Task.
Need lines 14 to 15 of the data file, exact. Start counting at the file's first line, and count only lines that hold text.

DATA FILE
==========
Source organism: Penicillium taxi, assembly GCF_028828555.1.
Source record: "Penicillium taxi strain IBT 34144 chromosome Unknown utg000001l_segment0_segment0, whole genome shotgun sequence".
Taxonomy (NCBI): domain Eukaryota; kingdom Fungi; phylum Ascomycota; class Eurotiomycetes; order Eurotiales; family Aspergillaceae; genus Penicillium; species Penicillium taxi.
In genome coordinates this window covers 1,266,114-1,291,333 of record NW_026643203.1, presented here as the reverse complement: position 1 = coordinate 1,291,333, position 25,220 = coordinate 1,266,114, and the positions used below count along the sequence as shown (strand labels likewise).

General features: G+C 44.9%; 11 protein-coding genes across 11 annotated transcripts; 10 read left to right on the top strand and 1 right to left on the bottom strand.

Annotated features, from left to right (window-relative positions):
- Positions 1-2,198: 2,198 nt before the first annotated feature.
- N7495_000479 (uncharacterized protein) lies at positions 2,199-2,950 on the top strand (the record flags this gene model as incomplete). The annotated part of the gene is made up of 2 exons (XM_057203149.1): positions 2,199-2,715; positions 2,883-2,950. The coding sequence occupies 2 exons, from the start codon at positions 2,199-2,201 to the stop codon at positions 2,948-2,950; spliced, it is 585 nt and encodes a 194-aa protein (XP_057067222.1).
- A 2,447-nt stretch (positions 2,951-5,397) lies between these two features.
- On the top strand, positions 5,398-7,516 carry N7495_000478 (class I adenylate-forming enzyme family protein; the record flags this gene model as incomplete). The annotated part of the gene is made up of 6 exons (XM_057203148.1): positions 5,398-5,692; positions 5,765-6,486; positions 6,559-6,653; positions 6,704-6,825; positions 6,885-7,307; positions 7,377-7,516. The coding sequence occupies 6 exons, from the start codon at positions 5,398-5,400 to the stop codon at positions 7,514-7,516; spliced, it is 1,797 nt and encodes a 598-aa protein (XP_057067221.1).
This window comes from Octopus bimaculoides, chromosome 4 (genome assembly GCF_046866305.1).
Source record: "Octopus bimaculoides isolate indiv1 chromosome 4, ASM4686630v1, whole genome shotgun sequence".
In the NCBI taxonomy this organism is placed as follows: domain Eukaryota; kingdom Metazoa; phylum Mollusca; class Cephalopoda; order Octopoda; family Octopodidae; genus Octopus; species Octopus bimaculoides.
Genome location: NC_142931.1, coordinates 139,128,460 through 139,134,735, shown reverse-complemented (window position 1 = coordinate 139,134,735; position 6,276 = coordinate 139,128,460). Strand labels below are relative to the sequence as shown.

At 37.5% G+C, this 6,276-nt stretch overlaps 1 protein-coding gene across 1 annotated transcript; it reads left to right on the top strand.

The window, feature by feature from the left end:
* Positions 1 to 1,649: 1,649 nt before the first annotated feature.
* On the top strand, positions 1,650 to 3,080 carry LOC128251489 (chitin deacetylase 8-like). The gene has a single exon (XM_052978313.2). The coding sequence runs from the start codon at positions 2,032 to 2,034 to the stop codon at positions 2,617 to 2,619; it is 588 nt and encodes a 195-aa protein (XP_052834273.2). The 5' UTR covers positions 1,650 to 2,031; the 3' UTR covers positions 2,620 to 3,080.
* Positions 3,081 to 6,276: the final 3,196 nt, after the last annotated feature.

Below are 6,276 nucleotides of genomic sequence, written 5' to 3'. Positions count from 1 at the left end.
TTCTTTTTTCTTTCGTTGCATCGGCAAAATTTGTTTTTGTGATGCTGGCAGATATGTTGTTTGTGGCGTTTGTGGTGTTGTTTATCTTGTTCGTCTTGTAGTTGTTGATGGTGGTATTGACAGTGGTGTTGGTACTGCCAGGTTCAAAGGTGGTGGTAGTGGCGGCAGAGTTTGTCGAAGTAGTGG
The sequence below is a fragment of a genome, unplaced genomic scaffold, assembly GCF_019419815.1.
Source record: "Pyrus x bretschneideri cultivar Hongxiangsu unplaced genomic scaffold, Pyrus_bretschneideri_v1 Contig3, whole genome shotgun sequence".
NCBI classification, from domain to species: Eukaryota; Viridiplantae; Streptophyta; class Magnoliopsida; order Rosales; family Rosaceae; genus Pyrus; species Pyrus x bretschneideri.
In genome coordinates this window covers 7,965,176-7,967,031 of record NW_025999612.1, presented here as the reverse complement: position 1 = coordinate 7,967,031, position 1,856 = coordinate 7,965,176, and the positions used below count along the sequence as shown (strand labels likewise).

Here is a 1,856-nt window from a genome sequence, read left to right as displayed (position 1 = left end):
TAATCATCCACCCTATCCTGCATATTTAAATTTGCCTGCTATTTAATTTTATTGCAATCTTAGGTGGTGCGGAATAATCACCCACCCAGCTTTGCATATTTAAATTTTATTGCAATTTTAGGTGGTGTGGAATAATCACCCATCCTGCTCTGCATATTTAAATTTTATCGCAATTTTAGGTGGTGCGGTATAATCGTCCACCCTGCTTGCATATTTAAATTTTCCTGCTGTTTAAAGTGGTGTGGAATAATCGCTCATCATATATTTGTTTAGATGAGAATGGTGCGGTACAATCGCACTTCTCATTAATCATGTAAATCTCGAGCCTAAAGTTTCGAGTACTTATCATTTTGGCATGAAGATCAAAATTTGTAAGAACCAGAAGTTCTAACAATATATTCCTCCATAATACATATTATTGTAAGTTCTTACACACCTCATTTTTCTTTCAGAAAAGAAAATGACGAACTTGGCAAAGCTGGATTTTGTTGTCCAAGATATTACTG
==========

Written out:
Genome location: NC_142931.1, coordinates 139,128,460 through 139,134,735, shown reverse-complemented (window position 1 = coordinate 139,134,735; position 6,276 = coordinate 139,128,460). Strand labels below are relative to the sequence as shown.

At 37.5% G+C, this 6,276-nt stretch overlaps 1 protein-coding gene across 1 annotated transcript; it reads left to right on the top strand.